Komura 2003Non-controlled trial (2 people with mitochondrial encephalomyopathy)

Matsumura 2004Open, non-controlled trial (22 muscular dystrophy participants)

Rodriguez 2007Combination therapy (creatine monohydrate, coenzyme Q10, lipoic acid; 16 participants with mitochondrial cytopathies)

Sejersen 2000Trial on 38 participants with DMD, published in abstract form. Necessary details could not be obtained

Stout 2001Case study (1 participant with myasthenia gravis)

Tarnopolsky 1999Study 1 (81 participants with neuromuscular disease): open, non-controlled trial; study 2 (n = 21): single-blinded, non-randomised trial

Tarnopolsky 2004Case report (1 participant with mitochondriopathy)

 
Characteristics of ongoing studies [ordered by study ID]
NCT01217320

Trial name or titleCreatine supplementation in pediatric rheumatology

MethodsRandomised, double-blind, placebo-controlled trial

ParticipantsEstimated enrollment of 40 participants (age 6 to 18 years) with juvenile systemic lupus erythematosus or juvenile dermatomyositis

InterventionsCreatine 5 g per day versus placebo (dextrose 5 g/day) for 12 weeks

OutcomesQuality of life, muscle function, kidney function parameters

Starting dateJanuary 2011

Contact informationBruno Gualano, PhD, University of Sao Paulo, Brazil, gualano@usp.br

Notes

 
Comparison 1. Creatine versus placebo

Outcome or subgroup titleNo. of studiesNo. of participantsStatistical methodEffect size

 1 Maximum voluntary contraction (MVC) in muscular dystrophies6277changes in MVC [%] (Fixed, 95% CI)8.47 [3.55, 13.38]

    1.1 dystrophinopathies
3121changes in MVC [%] (Fixed, 95% CI)9.20 [3.52, 14.88]

    1.2 myotonic dystrophy type 1
2136changes in MVC [%] (Fixed, 95% CI)4.39 [-8.61, 17.39]

    1.3 myotonic dystrophy type 2
120changes in MVC [%] (Fixed, 95% CI)8.8 [-6.12, 23.72]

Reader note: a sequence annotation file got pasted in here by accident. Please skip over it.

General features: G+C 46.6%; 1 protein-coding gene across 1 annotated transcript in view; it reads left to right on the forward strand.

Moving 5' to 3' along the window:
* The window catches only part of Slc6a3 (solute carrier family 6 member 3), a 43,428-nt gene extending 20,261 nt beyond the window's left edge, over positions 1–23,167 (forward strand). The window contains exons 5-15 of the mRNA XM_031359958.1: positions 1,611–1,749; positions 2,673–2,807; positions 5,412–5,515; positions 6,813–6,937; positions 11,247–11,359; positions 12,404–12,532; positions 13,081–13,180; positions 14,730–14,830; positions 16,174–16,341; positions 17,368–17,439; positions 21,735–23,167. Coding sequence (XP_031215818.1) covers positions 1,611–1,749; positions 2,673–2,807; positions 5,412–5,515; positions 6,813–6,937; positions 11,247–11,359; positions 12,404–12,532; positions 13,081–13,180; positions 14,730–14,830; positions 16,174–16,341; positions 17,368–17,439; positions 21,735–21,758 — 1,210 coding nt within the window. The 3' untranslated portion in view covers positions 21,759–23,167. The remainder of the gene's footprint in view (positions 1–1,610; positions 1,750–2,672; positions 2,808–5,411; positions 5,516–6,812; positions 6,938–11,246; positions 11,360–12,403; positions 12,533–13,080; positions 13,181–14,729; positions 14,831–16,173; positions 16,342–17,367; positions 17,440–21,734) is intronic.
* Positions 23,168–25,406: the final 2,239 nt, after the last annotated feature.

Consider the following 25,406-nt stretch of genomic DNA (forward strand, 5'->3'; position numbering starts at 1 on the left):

2 MVC in metabolic myopathies366changes in MVC [%] (Fixed, 95% CI)-2.26 [-6.29, 1.78]

    2.1 mitochondrial diseases
238changes in MVC [%] (Fixed, 95% CI)-3.65 [-11.17, 3.86]

    2.2 glycogen storage disease
128changes in MVC [%] (Fixed, 95% CI)-1.69 [-6.48, 3.09]

 3 Global assessment of improvement in muscular dystrophies4183Risk Ratio (M-H, Fixed, 95% CI)4.51 [2.33, 8.74]

 4 Neuromuscular Symptoms Score (NSS) in muscular dystrophies3120Mean Difference (IV, Fixed, 95% CI)0.83 [-0.43, 2.08]

 5 Percentage change in MRC sum score in muscular dystrophies6275Mean Difference (IV, Fixed, 95% CI)1.10 [0.37, 1.82]

    5.1 dystrophinopathies
291Mean Difference (IV, Fixed, 95% CI)0.93 [-0.39, 2.26]

    5.2 myotonic dystrophy type 1
2132Mean Difference (IV, Fixed, 95% CI)0.68 [-0.38, 1.73]

    5.3 myotonic dystrophy type 2
120Mean Difference (IV, Fixed, 95% CI)1.40 [-0.32, 3.12]

    5.4 mixed muscular dystrophies
132Mean Difference (IV, Fixed, 95% CI)5.0 [1.75, 8.25]

 6 PCr/beta-ATP ratio in metabolic myopathies368changes [%] (Fixed, 95% CI)2.00 [-1.76, 5.76]

 7 ATP consumption during aerobic exercise in metabolic myopathies254ATP consumpt. [%PCr] (Fixed, 95% CI)-1.75 [-2.98, -0.51]

 8 ATP consumption during ischaemic exercise in metabolic myopathies254ATP consumpt. [%PCr] (Fixed, 95% CI)-0.77 [-2.13, 0.59]

 9 tau after aerobic exercise in metabolic myopathies250changes in tau [s] (Fixed, 95% CI)11.30 [-7.97, 30.57]

 10 tau after ischaemic exercise in metabolic myopathies254changes in tau [s] (Fixed, 95% CI)-2.18 [-21.79, 17.43]

 11 Lean body mass (LBM) in muscular dystrophies3196changes in LBM [kg] (Fixed, 95% CI)0.63 [0.02, 1.25]

 
Summary of findings for the main comparison. Creatine for treating muscular dystrophies

Creatine for treating muscular dystrophies

Patient or population: patients with muscular dystrophies
Settings: outpatient treatment
Intervention: creatine
Comparison: placebo

OutcomesIllustrative comparative risks* (95% CI)Relative effect
(95% CI)
No of Participants
(studies)
Quality of the evidence
(GRADE)
Comments